A View From On High At HBO & Fox Sports

by Michael Saladik '06 and Elliott May '06

Ever heard of Barry Bonds? How about Bill Walsh or Billy Beane?  Probably. Well, according to the San Jose Mercury News, Jeffrey Krolik ’78 is a more powerful figure in the San Francisco Bay Area sports world than any of these prominent individuals. Yet Krolik, senior vice president and general manager of Fox Sports Net Bay Area, remains humble about his career.

“I am certainly not a more powerful executive than Billy Beane or Bill Walsh,” Krolik confesses. Instead, he attributes his high ranking to the fact that FSN controls the TV rights for the San Francisco Giants, Oakland A’s, Golden State Warriors, and San Jose Sharks.  Not to mention all of Pac 10 conference athletics. Not bad. Thus, Krolik deflects his own popularity to the prominence of FSN. However, his quiet success can arguably be traced back to his academic career at Dartmouth.

While his father, a member of the class of 1941, largely inspired his venture to Dartmouth College from New York City, Krolik quickly found himself at home in Hanover. At Dartmouth, he discovered what every Dartmouth student has discovered: “small is big.” Small class sizes and activities like the Daily “D” allowed Krolik to develop close relationships with many students, yet it was the D-Plan, coupled with a strong alumni base that paved the way for his future success.

In the summer of 1975, following his freshman year, Krolik was welcomed as a White House intern during the Ford administration, where he worked with Dartmouth alum and Vice President of the United States Nelson Rockefeller, class of 1930. Though he had no prior experience in politics, Krolik thrived as a White House intern and developed a working relationship with Rockefeller, for whom he primarily summarized lengthy documents, aiding the Vice President’s problematic dyslexia. At the end of his internship, Krolik was asked to come aboard as the youngest member of Rockefeller’s speechwriting team. Krolik accepted and thus forewent his sophomore return to Hanover. “I couldn’t have [worked at the White House] had there not been the Dartmouth plan. Taking a year off is in a lot of places a very big deal, and at Dartmouth it wasn’t that big a deal.”

However, Krolik’s political career would be brief, as the Ford government failed to win re-election in 1976. Krolik thus returned to Hanover after just over a one year absence, and quickly sought to cover for lost time, ambitiously striving to graduate on time with his class. While he succeeded in his goal, in retrospect he might have chosen otherwise. “I wish I would have attended four years instead of rushing to graduate with my class.” Nonetheless, his White House experience further cemented the “small is big” Dartmouth mantra as he stepped out into the “real world.”

From Dartmouth, Krolik, a History and English double major, moved to New York City where he hoped to work for Time Inc., the precursor to the modern day Time Warner. Upon arrival, however, he was informed that no magazine jobs were available, but was guided down the hall to Time Inc.’s small television start-up company. Despite the fact that he had never heard of the company previously, Krolik took the job, rising to prominence behind the company’s three letter acronym: HBO.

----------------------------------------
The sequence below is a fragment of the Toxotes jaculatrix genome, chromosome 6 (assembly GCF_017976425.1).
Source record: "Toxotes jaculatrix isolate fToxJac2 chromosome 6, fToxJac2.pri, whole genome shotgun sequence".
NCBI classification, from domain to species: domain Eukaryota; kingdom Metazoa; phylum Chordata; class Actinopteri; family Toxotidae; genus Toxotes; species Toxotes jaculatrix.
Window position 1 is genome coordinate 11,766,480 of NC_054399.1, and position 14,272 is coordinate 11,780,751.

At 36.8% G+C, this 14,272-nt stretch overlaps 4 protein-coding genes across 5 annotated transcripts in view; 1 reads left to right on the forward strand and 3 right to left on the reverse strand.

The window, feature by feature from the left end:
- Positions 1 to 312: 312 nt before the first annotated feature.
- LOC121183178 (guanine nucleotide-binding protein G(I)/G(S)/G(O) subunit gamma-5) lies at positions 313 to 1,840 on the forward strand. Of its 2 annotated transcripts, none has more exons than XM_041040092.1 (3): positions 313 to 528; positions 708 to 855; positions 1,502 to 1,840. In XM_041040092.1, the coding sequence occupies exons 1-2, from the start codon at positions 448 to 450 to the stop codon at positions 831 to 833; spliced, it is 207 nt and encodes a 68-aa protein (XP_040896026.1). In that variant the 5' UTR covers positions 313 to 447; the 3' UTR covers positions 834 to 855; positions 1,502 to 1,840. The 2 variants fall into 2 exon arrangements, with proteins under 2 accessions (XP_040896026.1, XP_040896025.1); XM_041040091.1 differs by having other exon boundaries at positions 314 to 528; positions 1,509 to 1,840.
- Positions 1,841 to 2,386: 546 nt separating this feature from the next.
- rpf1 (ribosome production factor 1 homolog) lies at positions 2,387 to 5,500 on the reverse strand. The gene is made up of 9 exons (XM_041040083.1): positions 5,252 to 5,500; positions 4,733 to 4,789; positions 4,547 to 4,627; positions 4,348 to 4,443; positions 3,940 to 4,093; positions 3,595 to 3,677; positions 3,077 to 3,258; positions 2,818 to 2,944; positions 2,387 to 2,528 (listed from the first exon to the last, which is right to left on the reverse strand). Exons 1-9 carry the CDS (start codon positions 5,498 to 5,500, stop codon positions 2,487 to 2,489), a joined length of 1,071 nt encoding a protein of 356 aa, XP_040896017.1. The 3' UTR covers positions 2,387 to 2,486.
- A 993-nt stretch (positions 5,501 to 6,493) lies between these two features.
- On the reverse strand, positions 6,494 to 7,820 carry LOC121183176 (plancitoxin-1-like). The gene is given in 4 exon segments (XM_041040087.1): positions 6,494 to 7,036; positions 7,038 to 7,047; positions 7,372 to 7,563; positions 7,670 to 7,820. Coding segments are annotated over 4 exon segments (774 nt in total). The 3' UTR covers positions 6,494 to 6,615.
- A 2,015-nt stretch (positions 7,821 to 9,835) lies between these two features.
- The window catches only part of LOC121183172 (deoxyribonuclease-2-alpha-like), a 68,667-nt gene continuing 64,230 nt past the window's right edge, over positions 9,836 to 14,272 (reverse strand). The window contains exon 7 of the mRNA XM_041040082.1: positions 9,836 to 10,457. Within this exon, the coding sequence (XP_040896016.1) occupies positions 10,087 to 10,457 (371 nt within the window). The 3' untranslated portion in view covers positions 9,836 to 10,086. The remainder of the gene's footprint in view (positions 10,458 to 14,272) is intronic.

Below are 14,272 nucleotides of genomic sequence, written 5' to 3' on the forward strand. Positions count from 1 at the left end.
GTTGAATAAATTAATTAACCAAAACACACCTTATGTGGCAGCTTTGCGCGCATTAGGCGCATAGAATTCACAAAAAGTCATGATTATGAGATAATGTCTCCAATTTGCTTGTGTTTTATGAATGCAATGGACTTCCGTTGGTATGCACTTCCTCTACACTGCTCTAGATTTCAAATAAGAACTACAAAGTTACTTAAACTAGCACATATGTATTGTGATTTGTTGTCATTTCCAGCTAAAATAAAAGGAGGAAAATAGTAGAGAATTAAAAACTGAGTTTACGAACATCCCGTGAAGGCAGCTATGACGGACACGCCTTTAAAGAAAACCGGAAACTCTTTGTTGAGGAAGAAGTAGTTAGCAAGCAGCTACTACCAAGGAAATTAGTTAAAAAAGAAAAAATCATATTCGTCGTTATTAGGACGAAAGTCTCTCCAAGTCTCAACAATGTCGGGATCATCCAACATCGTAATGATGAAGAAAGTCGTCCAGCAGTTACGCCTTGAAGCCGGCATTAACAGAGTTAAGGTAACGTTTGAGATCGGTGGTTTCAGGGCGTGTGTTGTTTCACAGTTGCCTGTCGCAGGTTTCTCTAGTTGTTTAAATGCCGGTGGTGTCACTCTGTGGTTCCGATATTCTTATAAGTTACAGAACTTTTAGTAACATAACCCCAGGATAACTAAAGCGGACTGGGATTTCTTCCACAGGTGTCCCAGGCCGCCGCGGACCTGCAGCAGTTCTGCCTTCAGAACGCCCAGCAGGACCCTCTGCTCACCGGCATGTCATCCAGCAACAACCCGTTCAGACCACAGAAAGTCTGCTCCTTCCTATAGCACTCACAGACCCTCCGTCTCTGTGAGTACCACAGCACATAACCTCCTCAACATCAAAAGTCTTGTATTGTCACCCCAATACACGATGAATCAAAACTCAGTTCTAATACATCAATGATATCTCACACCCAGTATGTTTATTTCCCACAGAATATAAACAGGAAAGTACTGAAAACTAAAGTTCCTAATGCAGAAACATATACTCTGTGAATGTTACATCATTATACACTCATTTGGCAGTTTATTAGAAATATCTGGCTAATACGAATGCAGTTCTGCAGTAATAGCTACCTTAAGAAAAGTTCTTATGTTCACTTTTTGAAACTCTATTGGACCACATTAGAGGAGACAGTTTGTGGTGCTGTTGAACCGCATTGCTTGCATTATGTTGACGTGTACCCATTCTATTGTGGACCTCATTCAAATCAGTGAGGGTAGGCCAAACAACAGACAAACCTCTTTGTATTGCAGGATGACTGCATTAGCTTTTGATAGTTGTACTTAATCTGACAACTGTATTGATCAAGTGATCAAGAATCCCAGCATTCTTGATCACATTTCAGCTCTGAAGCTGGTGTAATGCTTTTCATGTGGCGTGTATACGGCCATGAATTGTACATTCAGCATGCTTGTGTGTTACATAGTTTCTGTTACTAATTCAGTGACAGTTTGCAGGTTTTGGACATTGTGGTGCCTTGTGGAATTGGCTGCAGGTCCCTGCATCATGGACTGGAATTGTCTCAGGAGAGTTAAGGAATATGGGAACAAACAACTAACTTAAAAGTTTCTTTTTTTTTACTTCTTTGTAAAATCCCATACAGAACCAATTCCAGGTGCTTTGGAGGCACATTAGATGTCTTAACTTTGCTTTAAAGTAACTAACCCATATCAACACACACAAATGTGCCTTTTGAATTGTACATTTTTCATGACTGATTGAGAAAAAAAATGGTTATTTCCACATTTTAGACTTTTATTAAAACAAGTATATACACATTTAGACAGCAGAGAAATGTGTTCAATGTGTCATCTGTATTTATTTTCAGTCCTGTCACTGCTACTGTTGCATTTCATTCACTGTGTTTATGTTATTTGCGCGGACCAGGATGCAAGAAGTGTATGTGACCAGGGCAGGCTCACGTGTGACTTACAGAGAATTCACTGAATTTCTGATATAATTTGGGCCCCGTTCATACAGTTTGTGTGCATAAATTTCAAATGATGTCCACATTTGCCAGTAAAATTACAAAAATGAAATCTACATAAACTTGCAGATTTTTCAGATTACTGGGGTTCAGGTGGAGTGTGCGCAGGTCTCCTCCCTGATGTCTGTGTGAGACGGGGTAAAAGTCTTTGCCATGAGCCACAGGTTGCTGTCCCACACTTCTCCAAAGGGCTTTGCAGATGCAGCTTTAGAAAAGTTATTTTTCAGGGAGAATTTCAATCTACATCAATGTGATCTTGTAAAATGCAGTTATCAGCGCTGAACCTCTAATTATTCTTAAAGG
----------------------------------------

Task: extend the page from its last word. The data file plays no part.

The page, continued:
Krolik moved around with HBO for fifteen years as the startup increased in popularity.  After running several HBO branches, including Sao Paolo, Brazil, Krolik decided that he did not prefer the international direction his career was heading.  Citing a regret that he had not become fluent in a second language during his time at Dartmouth, and a wish to head back to the States with his family, Krolik ended up taking an opportunity offered to him in the San Francisco Bay Area to head up Fox Sports Net Bay Area.

It has been with Fox Sports Net Bay Area that Jeff Krolik has become most successful in business, and yet he understates this success and ultimately defines his career in other more difficult terms.  He noted that Pat Riley, one of the most successful basketball coaches of our era, once said, “There are two things in sports—winning and agony”.  Although Krolik is a cable television executive first and foremost, he backed into being a sports executive in his current position with Fox Sports Net, and therefore defines the sports business and his career in much the same way.  Krolik’s Bay Area teams have gotten close, but have not been able to reach the illustrious and career-defining championship.  So he has not had the joy of “winning” with his current job.

Win or lose, Krolik is clearly thriving with Fox Sports Net Bay Area just the same.  Although his number one sports moment is yet to come, he has had much success leading and growing a high profile and large market cable television station.  Krolik has used the “much-vaunted liberal arts skills” he amassed at Dartmouth and has since built an even stronger base of business and financial knowledge that has allowed him to succeed in his sales and marketing endeavors.  And perhaps that elusive world’s championship will soon come to a Bay Area team and Krolik will finally have that “defined victory moment” when one of his Bay Area teams feels the rare joy that does not fall under Pat Riley’s nearly all-encompassing label of “agony”.